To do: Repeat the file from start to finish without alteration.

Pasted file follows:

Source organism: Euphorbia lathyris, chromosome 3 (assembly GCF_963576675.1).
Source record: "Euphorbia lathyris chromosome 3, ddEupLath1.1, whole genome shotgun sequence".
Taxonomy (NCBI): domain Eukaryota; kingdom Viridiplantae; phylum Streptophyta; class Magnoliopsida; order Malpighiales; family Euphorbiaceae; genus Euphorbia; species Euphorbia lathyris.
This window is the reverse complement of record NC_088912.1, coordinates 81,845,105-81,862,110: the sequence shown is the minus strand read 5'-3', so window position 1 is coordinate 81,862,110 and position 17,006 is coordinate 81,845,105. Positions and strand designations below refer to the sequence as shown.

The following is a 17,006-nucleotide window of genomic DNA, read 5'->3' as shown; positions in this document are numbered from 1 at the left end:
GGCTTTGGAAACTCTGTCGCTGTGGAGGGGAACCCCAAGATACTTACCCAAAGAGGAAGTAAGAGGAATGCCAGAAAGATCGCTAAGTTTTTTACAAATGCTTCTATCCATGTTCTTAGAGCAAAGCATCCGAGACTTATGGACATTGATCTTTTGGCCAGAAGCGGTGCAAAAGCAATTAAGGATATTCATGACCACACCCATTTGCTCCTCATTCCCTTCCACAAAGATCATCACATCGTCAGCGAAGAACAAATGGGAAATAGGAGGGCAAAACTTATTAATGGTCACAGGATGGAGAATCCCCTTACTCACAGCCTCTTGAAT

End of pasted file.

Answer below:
Source organism: Euphorbia lathyris, chromosome 3 (assembly GCF_963576675.1).
Source record: "Euphorbia lathyris chromosome 3, ddEupLath1.1, whole genome shotgun sequence".
Taxonomy (NCBI): domain Eukaryota; kingdom Viridiplantae; phylum Streptophyta; class Magnoliopsida; order Malpighiales; family Euphorbiaceae; genus Euphorbia; species Euphorbia lathyris.
This window is the reverse complement of record NC_088912.1, coordinates 81,845,105-81,862,110: the sequence shown is the minus strand read 5'-3', so window position 1 is coordinate 81,862,110 and position 17,006 is coordinate 81,845,105. Positions and strand designations below refer to the sequence as shown.

The following is a 17,006-nucleotide window of genomic DNA, read 5'->3' as shown; positions in this document are numbered from 1 at the left end:
GGCTTTGGAAACTCTGTCGCTGTGGAGGGGAACCCCAAGATACTTACCCAAAGAGGAAGTAAGAGGAATGCCAGAAAGATCGCTAAGTTTTTTACAAATGCTTCTATCCATGTTCTTAGAGCAAAGCATCCGAGACTTATGGACATTGATCTTTTGGCCAGAAGCGGTGCAAAAGCAATTAAGGATATTCATGACCACACCCATTTGCTCCTCATTCCCTTCCACAAAGATCATCACATCGTCAGCGAAGAACAAATGGGAAATAGGAGGGCAAAACTTATTAATGGTCACAGGATGGAGAATCCCCTTACTCACAGCCTCTTGAAT